Where I’ve been and my book writing journey

In Mental Health by Elena Langtry

I’ve been a little absent of late, burrowed down a rabbit hole of book-writing. But I’ve emerged into the sunshine, and am happy to now be able to share my journey with you, having finally pressed SEND. My new manuscript went to my publishers last week. Phew! And hooray!

So rewind. Back in October last year, I experienced a familiar itch: the feeling I get when a new piece of work is beginning to take shape. My last book The Happy Kitchen: Good Mood Food, was published in January 2017 by Short Books in the UK and Simon & Schuster in the US and Canada. Since then, I have loved spreading the word about how much our mental health can be affected by what we eat. I’ve done cookery shows, given talks, and spent time with my wonderful co-author the nutritional therapist Alice Mackintosh. We are beginning to develop some more recipes together and hope one day to do another cookbook, but cookbooks take time as we don’t like rushing our recipes! They not only have to taste good but must help your mental health too.

Meanwhile, alongside my interest in nutrition, I’ve continued to investigate other ideas on staying calm and well after my own long struggle with anxiety and depression.

This latest book writing journey began, as it usually does, with research into what really affects our wellbeing. I am quite nerdy and only like evidence-based strategies with data to back them up, one of the reasons I loved writing my Happy Kitchen which is based on over 150 studies. My research begins at breakfast. I’m a little old-fashioned when it comes to one part of my morning routine. I sit with my coffee and a copy of three or four papers.  I scour the pages for the latest news, studies and thoughts on mental health. This is the bit of my routine that’s maybe not so typical: when I find an article or page that feels relevant, I tear it out. My bag is always stuffed with small bits of newsprint.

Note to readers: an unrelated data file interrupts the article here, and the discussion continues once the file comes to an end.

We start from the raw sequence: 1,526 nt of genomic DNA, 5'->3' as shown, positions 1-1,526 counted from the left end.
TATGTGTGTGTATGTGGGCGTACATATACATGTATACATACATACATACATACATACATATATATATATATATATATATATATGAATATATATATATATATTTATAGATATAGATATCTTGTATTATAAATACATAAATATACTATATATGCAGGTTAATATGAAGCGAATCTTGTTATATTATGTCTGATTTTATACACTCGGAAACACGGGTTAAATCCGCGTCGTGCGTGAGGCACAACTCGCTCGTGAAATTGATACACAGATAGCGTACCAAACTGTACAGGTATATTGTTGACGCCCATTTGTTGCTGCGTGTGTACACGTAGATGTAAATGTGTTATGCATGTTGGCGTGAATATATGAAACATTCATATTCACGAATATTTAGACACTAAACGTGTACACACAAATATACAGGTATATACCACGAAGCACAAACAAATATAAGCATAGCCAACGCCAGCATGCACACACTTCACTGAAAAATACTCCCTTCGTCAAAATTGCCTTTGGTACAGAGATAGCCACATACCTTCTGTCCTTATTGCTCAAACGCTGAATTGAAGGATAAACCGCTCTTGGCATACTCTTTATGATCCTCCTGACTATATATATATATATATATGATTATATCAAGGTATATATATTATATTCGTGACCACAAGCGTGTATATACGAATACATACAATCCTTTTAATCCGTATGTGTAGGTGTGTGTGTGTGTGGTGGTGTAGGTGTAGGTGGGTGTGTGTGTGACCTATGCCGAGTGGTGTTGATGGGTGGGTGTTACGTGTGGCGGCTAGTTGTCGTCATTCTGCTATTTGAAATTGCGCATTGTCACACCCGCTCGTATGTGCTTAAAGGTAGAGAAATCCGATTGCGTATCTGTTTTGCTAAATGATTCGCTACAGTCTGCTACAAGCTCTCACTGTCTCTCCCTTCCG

In addition I keep snippets from magazines and journals, as well as books on wellbeing and mental health. And then there are all the ideas I come across online, shared by the community of others in the mental health world. People write blogs for my website, I am in touch on social media with the charities I work alongside as an ambassador for Sane and Rethink Mental Illness; and there are wise heroes and heroines of mine like Matt Haig and Bryony Gordon writing about their experiences.

So over the last year or so, I have been filing away and piling up nuggets of information on these strategies, checking out the research and reading the studies, whether it is about the power or getting up earlier or how to counter your inner critic. Some studies got rejected; others made sense. Those that did found a home in my study, in lots of plastic filing wallets on makeshift shelves. My folders would fill up with cuttings and snippets on these different wellbeing ideas. Then I would add my own thoughts too, scribbling across my bits of paper, annotating them and doodling when I fancied it.

Then I would try an idea out, recording how it worked for me. I would keep notes of how different I felt,  for example, on those days when I managed to get up that little bit earlier or kept a worry log. Normally I would try out each strategy for a week or so, noting in my diary what happened. If the strategy was a success, I would then try the idea out with others – volunteers from the charities I’m involved with, or with others who gave me feedback on the strategies on my website and newsletter.

I felt content as I moseyed through the year. I love sharing what helps me with others, especially practical things you can actually put into action. You see, thinking often makes me sad but doing rarely does. Which is why I decided I wanted my next book to be about stuff you can do. I wanted to share how happy all the activities had made me through the year.

So while my earlier books have been more about the ideas I have found helpful, Singing in the Rain reflects more practical steps, 52 of them to reflect the weekly approach. I’ve structured the book as a 52 part workbook which seemed the obvious way to get active on the page: a book full of things you can actually do for your wellbeing, be it writing a letter, drawing a picture, or making some origami. Practical activities that reflect what has helped me and others most on the road to being calm and well.

So the last nine months have been a whirlwind of writing, re-writing, editing and revising the text. I hope that Singing in the Rain: 52 Practical Steps to Happiness will be a companion on those days when you can do with a helping hand, and some steps of things to do.

If you’d like to hear more, I’ll share more of my book writing journey in another blog and what inspired me to choose the name of the book (hint: I have our dog Sammy to thank!).

As always, I’d love to hear your thoughts on Twitter @RachelKellyNet

“My grace is sufficient for thee; my strength is made perfect in weakness”

“My grace is sufficient for thee; my strength is made perfect in weakness”